Jerry Chizek, CEED, Calhoun County
The Food Safety and Quality Assurance (FSQA) Youth Program is a requirement for youth raising food animals for exhibit at county, regional, and state fairs. The certification program requires an annual two-hour face-to-face meeting for those 4-H members in grades 4th – 6th. Older 4-H’ers and/or FFA members can elect to participate in the two-hour program or “test out”. Because of this mandatory requirement for the younger animal producers, there is a need for county certification meetings that are not only educational, but understandable. Many young people do not totally understand their responsibilities as they relate to the seven good production practices because oftentimes they are not yet the primary decision makers in their livestock enterprises.
A PowerPoint presentation and hands-on activities were prepared for the two 2008 Calhoun County FSQA training sessions. The training program consisted of the responsibilities of each food animal producer in food safety, and the importance of following the seven good production practices. A detailed discussion and hands-on activities were conducted with good production practices #1 – “Keep Accurate Records”, #2 – “Establish a Vet-Client-Patient Relationship”, and #7 – “Exhibit Strong Character Traits (Ethics)”.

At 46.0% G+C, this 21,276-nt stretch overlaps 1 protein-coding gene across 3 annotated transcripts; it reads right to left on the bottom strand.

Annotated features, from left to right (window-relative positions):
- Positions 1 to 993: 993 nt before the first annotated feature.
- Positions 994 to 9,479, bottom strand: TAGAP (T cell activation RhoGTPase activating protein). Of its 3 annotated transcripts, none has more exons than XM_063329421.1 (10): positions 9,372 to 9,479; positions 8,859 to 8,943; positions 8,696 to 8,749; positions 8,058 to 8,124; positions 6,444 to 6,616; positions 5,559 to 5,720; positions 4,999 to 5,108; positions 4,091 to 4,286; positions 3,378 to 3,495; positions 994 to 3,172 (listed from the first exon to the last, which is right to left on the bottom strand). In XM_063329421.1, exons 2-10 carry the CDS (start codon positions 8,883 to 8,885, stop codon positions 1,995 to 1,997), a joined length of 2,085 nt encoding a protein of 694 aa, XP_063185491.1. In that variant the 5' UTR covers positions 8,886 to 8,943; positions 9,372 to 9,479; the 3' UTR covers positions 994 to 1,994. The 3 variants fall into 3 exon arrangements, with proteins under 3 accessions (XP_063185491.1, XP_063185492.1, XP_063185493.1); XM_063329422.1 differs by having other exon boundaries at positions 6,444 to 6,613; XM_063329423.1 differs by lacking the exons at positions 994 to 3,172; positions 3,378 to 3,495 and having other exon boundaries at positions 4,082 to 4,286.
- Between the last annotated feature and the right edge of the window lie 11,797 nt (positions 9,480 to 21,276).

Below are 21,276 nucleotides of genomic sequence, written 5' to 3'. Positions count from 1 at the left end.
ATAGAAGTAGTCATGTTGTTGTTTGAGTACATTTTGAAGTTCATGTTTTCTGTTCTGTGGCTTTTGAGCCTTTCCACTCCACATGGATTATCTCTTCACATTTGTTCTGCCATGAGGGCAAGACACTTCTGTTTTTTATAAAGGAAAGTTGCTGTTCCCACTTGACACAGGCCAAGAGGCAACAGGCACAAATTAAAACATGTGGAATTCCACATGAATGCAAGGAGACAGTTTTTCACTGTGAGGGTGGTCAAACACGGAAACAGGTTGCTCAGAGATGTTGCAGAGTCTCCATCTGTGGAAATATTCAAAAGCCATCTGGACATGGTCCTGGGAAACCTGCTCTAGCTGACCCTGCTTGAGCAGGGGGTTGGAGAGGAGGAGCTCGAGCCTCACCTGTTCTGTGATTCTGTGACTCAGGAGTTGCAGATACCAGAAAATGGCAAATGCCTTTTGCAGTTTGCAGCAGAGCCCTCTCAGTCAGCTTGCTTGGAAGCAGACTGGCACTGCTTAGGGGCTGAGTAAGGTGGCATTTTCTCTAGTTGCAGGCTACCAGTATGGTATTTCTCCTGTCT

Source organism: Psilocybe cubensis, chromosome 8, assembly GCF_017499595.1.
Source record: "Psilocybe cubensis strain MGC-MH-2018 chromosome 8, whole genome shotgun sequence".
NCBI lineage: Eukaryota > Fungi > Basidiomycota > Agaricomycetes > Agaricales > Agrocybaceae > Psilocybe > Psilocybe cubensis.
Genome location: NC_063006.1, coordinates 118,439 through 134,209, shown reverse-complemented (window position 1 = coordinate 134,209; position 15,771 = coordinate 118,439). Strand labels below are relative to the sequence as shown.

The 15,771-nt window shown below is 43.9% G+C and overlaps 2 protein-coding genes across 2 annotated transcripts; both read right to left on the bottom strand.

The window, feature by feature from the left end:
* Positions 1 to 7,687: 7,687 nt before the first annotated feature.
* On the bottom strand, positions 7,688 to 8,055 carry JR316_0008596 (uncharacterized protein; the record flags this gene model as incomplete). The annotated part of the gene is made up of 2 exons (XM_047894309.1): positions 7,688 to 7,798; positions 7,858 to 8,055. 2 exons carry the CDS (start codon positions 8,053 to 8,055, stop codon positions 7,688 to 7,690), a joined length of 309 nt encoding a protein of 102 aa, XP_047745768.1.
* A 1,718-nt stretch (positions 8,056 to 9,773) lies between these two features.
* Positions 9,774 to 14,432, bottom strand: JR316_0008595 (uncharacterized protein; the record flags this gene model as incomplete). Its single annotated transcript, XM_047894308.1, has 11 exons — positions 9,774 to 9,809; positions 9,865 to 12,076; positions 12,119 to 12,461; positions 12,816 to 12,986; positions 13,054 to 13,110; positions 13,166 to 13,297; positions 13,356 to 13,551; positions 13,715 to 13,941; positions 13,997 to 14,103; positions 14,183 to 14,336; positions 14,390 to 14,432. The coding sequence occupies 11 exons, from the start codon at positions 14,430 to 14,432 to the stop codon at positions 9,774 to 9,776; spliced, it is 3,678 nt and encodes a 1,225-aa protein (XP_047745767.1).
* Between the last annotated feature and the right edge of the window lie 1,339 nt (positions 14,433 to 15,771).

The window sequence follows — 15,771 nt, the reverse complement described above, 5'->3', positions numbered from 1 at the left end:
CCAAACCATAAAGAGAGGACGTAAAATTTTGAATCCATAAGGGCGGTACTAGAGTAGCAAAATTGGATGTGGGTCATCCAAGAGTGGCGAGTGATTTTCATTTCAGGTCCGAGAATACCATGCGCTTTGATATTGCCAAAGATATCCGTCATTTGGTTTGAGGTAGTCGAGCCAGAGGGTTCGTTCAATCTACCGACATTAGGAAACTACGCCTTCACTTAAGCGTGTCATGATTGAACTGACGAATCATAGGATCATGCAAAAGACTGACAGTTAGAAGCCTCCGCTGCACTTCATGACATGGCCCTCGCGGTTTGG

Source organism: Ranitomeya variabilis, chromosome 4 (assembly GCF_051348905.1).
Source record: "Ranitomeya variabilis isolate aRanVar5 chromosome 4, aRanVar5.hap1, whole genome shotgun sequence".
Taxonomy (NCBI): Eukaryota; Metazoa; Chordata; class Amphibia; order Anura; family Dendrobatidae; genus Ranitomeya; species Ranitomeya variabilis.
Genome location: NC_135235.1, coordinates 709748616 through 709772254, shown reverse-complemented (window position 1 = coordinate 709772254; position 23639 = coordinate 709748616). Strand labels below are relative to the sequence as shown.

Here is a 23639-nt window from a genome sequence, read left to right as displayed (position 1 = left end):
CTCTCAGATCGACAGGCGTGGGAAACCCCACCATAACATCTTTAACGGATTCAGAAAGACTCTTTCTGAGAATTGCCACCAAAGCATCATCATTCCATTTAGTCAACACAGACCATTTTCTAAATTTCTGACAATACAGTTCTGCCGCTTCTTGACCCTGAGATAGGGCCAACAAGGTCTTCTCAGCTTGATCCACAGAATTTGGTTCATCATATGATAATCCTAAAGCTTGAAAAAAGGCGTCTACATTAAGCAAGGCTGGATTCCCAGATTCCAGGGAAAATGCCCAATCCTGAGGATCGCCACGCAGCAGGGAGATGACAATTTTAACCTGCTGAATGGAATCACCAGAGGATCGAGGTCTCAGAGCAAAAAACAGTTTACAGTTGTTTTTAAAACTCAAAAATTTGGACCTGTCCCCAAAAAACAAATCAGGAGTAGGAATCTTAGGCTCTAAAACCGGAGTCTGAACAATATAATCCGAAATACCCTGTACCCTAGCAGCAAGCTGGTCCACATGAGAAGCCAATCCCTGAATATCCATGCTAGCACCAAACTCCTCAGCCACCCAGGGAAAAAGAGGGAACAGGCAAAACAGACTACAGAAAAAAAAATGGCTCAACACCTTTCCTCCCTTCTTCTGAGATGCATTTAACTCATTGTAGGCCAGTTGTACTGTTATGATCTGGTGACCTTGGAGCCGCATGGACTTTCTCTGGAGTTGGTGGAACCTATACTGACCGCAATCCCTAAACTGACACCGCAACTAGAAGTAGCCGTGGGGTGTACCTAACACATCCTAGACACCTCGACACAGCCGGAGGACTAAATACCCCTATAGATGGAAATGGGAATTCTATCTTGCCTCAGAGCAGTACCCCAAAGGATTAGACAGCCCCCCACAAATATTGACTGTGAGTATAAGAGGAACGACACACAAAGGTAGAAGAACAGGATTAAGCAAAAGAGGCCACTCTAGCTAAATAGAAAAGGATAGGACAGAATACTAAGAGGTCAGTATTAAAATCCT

Two new activities used to illustrate good production practice #1 included “Orange You Mine”, an activity using common looking oranges to highlight the need for identification of medication-treated animals, and “Eye to Eye”, a match activity used to show the youth the technology of retinal imaging and how animals can be positively identified using these images.
Annually, good production practice #7 – Exhibit Strong Character Traits (Ethics) is stressed and many of the young people know the difference between right or wrong. Participants were challenged to question activities conducted by the people who are working with and guiding them in their livestock project.
A total of 58 youth participated in the two sessions held in January and March, 2008 making them eligible to exhibit their livestock at the various fairs and helping them provide a wholesome food product to the consumer. In the evaluation conducted at the end of both meetings, 80% of the youth found that the information on good production practice #1 was “very useful”. Eight-four percent said the information on establishing a vet-client-patient relationship was “very useful” as did 95% of the youth when evaluating the instruction on good production practice #7. When asked if they understood their role in raising healthy animals to produce safe food, 100 percent of the participants indicated they did.
When asked what one new thing did they learn by attending the program, written comments included: “what “ethical” means”, “you can’t give a pig a shot and the next day you sell it”, “that you need to take really good care of your animals”, and “that you need to treat your animal with respect and have a good relationship with your vet”.
156 – Youth and Consumer Programs
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September 26, 2008
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